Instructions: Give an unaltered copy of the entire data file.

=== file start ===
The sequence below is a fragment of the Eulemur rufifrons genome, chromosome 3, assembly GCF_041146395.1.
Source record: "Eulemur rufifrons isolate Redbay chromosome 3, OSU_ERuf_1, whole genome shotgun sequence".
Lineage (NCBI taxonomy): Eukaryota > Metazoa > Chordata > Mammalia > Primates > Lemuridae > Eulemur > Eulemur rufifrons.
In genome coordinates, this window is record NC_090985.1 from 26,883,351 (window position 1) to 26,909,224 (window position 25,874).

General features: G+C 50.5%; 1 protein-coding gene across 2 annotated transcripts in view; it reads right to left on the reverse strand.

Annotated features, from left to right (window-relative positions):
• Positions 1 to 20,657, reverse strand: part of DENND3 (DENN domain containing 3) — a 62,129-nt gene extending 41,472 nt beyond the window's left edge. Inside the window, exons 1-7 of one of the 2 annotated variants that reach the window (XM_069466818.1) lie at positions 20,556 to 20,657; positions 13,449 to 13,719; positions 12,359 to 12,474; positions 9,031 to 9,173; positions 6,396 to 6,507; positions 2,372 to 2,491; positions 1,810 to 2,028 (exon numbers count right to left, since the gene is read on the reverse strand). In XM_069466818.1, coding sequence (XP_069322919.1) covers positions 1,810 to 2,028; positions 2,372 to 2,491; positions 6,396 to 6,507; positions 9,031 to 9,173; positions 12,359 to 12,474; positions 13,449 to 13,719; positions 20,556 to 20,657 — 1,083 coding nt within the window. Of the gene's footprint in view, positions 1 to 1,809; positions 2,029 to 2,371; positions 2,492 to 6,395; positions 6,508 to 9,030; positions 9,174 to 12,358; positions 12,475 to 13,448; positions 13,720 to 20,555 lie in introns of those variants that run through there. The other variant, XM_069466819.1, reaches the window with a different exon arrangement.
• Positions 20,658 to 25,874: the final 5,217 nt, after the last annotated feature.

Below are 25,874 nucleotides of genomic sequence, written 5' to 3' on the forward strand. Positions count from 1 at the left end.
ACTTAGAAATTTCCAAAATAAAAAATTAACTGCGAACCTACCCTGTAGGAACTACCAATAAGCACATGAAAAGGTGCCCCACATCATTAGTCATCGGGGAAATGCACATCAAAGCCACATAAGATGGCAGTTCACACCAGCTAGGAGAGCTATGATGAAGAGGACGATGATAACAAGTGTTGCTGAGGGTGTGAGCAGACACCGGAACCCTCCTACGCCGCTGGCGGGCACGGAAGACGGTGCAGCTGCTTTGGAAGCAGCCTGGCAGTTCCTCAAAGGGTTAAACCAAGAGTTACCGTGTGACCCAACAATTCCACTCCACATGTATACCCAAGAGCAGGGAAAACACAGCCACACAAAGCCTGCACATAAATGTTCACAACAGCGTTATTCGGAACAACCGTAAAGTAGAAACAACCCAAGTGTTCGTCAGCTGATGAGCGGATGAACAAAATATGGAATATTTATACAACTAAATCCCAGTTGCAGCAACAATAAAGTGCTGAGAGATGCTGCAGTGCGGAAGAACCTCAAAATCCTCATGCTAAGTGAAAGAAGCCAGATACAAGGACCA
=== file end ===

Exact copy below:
The sequence below is a fragment of the Eulemur rufifrons genome, chromosome 3, assembly GCF_041146395.1.
Source record: "Eulemur rufifrons isolate Redbay chromosome 3, OSU_ERuf_1, whole genome shotgun sequence".
Lineage (NCBI taxonomy): Eukaryota > Metazoa > Chordata > Mammalia > Primates > Lemuridae > Eulemur > Eulemur rufifrons.
In genome coordinates, this window is record NC_090985.1 from 26,883,351 (window position 1) to 26,909,224 (window position 25,874).

General features: G+C 50.5%; 1 protein-coding gene across 2 annotated transcripts in view; it reads right to left on the reverse strand.

Annotated features, from left to right (window-relative positions):
• Positions 1 to 20,657, reverse strand: part of DENND3 (DENN domain containing 3) — a 62,129-nt gene extending 41,472 nt beyond the window's left edge. Inside the window, exons 1-7 of one of the 2 annotated variants that reach the window (XM_069466818.1) lie at positions 20,556 to 20,657; positions 13,449 to 13,719; positions 12,359 to 12,474; positions 9,031 to 9,173; positions 6,396 to 6,507; positions 2,372 to 2,491; positions 1,810 to 2,028 (exon numbers count right to left, since the gene is read on the reverse strand). In XM_069466818.1, coding sequence (XP_069322919.1) covers positions 1,810 to 2,028; positions 2,372 to 2,491; positions 6,396 to 6,507; positions 9,031 to 9,173; positions 12,359 to 12,474; positions 13,449 to 13,719; positions 20,556 to 20,657 — 1,083 coding nt within the window. Of the gene's footprint in view, positions 1 to 1,809; positions 2,029 to 2,371; positions 2,492 to 6,395; positions 6,508 to 9,030; positions 9,174 to 12,358; positions 12,475 to 13,448; positions 13,720 to 20,555 lie in introns of those variants that run through there. The other variant, XM_069466819.1, reaches the window with a different exon arrangement.
• Positions 20,658 to 25,874: the final 5,217 nt, after the last annotated feature.

Below are 25,874 nucleotides of genomic sequence, written 5' to 3' on the forward strand. Positions count from 1 at the left end.
ACTTAGAAATTTCCAAAATAAAAAATTAACTGCGAACCTACCCTGTAGGAACTACCAATAAGCACATGAAAAGGTGCCCCACATCATTAGTCATCGGGGAAATGCACATCAAAGCCACATAAGATGGCAGTTCACACCAGCTAGGAGAGCTATGATGAAGAGGACGATGATAACAAGTGTTGCTGAGGGTGTGAGCAGACACCGGAACCCTCCTACGCCGCTGGCGGGCACGGAAGACGGTGCAGCTGCTTTGGAAGCAGCCTGGCAGTTCCTCAAAGGGTTAAACCAAGAGTTACCGTGTGACCCAACAATTCCACTCCACATGTATACCCAAGAGCAGGGAAAACACAGCCACACAAAGCCTGCACATAAATGTTCACAACAGCGTTATTCGGAACAACCGTAAAGTAGAAACAACCCAAGTGTTCGTCAGCTGATGAGCGGATGAACAAAATATGGAATATTTATACAACTAAATCCCAGTTGCAGCAACAATAAAGTGCTGAGAGATGCTGCAGTGCGGAAGAACCTCAAAATCCTCATGCTAAGTGAAAGAAGCCAGATACAAGGACCA